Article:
Whether you are a budding programmer, or a hobbyist geek with a penchant for tinkering and DIY tech projects, a single board computer is one of the best things you can get for yourself. And even though there are many of them to choose from, the Raspberry Pi series of single board PCs remains the most popular among the single board computers.
If you’re looking forward to buying your first Raspberry Pi, the ridiculously cheap Raspberry Pi Zero is easily the best choice. Retailing for a paltry $5, it comes with a 1 GHz single core CPU, along with 512 MB RAM. In fact, chances are really high that you’ve already got one for yourself. But you might be wondering, just what amazing stuff can you do with this credit-card sized thing?
The answer is, a lot, as there are numerous cool Raspberry Pi Zero projects that you can get started with. Can’t wait to know more? Start reading!
Best Raspberry Pi Zero projects
1.Self Driving Car with Raspberry Pi Zero
Self driving cars are all the rage right now, and one of the best projects you can create with a Raspberry Pi Zero is actually a self-driving car. You’ll require quite a lot of components to make this, including wheels (obviously), cameras, LiPo batteries, and a bunch of other stuff. The project uses Python to code things out, so a basic knowledge of Python should help, but even if you have no idea what Python is, the instructions are pretty detailed and you can simply follow them to complete the build on your own. It’s definitely one of the most exciting things to do with a Raspberry Pi Zero, not just to learn about machine learning and camera vision, but even just for bragging rights.
2. Pi Zero Powered AirPlay Speaker
Apple’s AirPlay protocol offers a nifty little way of wirelessly streaming all sorts of media (audio, video, and photos) from iOS devices to other gadgets that are AirPlay compatible. So if you’ve got an iPhone or an iPad, how about building a Raspberry Pi Zero powered AirPlay speaker for enjoying your music? However, for this project, you’ll need some extra peripherals, such as the pHAT DAC audio board, as well as a speaker and Wi-Fi dongle, since the Pi Zero lacks wireless connectivity. On the software side, nothing else than the Shairport AirTunes emulator and the Raspbian distro is required.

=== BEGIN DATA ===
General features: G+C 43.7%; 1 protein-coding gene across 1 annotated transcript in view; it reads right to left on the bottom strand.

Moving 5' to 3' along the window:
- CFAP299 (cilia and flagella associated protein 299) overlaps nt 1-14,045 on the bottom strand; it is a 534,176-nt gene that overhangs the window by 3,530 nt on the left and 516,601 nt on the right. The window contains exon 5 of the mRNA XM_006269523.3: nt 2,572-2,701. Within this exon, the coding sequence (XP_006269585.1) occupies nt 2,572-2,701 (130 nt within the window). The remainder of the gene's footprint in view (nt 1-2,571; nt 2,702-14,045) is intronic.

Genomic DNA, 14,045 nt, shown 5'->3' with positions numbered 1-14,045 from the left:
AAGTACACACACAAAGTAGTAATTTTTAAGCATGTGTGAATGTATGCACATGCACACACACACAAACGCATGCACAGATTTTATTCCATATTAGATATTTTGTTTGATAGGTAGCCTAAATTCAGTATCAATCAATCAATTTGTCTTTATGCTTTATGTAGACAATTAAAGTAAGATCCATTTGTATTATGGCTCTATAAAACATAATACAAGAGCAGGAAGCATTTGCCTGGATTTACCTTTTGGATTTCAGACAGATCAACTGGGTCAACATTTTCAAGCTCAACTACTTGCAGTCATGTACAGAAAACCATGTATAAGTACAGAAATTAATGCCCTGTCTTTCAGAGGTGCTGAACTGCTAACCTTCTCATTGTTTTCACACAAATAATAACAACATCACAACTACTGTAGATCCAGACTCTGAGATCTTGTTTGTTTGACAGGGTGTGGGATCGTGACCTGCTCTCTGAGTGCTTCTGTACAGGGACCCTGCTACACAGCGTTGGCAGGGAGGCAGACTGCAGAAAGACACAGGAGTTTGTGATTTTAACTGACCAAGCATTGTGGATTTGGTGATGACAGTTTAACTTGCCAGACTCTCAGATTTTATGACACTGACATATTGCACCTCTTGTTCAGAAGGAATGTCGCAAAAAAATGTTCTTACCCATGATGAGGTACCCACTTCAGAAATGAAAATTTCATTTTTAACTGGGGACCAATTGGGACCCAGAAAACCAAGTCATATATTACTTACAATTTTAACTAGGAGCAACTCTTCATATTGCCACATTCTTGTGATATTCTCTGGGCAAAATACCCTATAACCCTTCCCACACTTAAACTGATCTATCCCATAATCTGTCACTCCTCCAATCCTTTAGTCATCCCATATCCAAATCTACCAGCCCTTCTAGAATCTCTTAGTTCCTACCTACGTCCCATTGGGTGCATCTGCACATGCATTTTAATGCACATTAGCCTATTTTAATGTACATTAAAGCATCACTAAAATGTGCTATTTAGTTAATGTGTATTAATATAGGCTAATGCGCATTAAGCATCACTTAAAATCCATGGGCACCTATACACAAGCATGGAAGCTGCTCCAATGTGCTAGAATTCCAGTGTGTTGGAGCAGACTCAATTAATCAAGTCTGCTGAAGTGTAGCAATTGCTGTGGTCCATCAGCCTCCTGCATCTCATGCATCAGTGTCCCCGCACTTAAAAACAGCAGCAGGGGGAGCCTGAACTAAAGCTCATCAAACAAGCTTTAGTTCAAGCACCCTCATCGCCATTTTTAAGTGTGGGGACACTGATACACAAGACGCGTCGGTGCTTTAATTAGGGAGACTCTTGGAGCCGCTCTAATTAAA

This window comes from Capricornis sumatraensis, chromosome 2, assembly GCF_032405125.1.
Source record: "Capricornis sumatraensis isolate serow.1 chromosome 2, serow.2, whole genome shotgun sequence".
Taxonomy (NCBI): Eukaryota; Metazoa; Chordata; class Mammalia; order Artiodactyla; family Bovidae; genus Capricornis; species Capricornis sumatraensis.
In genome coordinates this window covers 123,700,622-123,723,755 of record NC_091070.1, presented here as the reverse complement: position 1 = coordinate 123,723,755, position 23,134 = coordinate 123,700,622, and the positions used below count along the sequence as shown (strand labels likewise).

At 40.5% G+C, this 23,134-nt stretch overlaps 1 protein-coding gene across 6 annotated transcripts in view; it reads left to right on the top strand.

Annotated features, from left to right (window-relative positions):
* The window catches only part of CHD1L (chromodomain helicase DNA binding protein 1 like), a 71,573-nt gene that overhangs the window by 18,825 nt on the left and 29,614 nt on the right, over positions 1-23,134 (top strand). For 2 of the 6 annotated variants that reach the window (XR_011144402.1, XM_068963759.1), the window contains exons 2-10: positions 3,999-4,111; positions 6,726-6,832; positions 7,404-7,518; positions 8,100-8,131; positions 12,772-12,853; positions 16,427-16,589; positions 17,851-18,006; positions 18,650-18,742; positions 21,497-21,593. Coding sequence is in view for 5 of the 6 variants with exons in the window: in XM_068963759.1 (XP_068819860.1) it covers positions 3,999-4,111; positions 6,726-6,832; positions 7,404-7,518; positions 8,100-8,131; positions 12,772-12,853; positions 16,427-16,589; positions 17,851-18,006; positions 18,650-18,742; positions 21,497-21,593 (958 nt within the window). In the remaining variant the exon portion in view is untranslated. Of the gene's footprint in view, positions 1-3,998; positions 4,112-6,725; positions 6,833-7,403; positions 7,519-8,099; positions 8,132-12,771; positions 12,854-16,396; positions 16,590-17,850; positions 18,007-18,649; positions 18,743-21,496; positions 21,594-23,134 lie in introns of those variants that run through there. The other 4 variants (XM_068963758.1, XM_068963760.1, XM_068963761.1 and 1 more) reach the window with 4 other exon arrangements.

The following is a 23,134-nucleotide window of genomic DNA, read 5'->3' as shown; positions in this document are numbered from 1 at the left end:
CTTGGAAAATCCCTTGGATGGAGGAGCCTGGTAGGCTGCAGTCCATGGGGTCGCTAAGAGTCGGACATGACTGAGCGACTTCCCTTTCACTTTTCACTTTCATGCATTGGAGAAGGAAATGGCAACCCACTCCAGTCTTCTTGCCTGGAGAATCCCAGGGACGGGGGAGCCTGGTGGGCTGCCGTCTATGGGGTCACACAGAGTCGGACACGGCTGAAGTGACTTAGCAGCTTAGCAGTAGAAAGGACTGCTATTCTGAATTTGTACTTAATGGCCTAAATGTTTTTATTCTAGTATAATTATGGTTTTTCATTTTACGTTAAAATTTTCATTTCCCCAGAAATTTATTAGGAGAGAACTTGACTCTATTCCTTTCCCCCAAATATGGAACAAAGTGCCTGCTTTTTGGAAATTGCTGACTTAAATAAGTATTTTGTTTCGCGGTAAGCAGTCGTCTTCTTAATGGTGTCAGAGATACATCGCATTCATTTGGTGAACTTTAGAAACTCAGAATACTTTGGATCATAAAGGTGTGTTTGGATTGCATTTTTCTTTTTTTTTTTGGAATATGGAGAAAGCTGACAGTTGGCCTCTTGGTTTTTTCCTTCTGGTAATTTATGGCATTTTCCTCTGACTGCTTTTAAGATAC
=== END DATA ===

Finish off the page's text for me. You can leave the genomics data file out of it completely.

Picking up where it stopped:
3. Pi Zero Internet Connected Information Display
Quite a lot of our daily time is spent gazing at our gadgets’ displays, checking different types of information. And if you’ve got a Raspberry Pi Zero, you can create your very own programmable information display, and use it to show information like time/date, weather conditions, and social media notifications. This project also requires some extra stuff, including the Adafruit 128×64 OLED display, and two push buttons, which will be used for cycling between the data that’s shown on the display. A little patience, and your mini information console will be up and running in no time.
4. Pi Zero Retro Gaming System
Xbox and PlayStation might rule today’s gaming world, but they are nowhere as fun as the retro gaming consoles (e.g. SNES) of the older days. So if the gamer in you is feeling nostalgic, you can use the Raspberry Pi Zero to create a gaming system that can play everything that you could play on a Sega Genesis or an Amiga. In addition to a classic old CRT TV, you’ll also need to install the RetroPie gaming console emulator on the Pi Zero. What’s more, the awesome folks behind this project have confirmed that the gaming system works perfectly with the Xbox 360 controllers. Isn’t that great?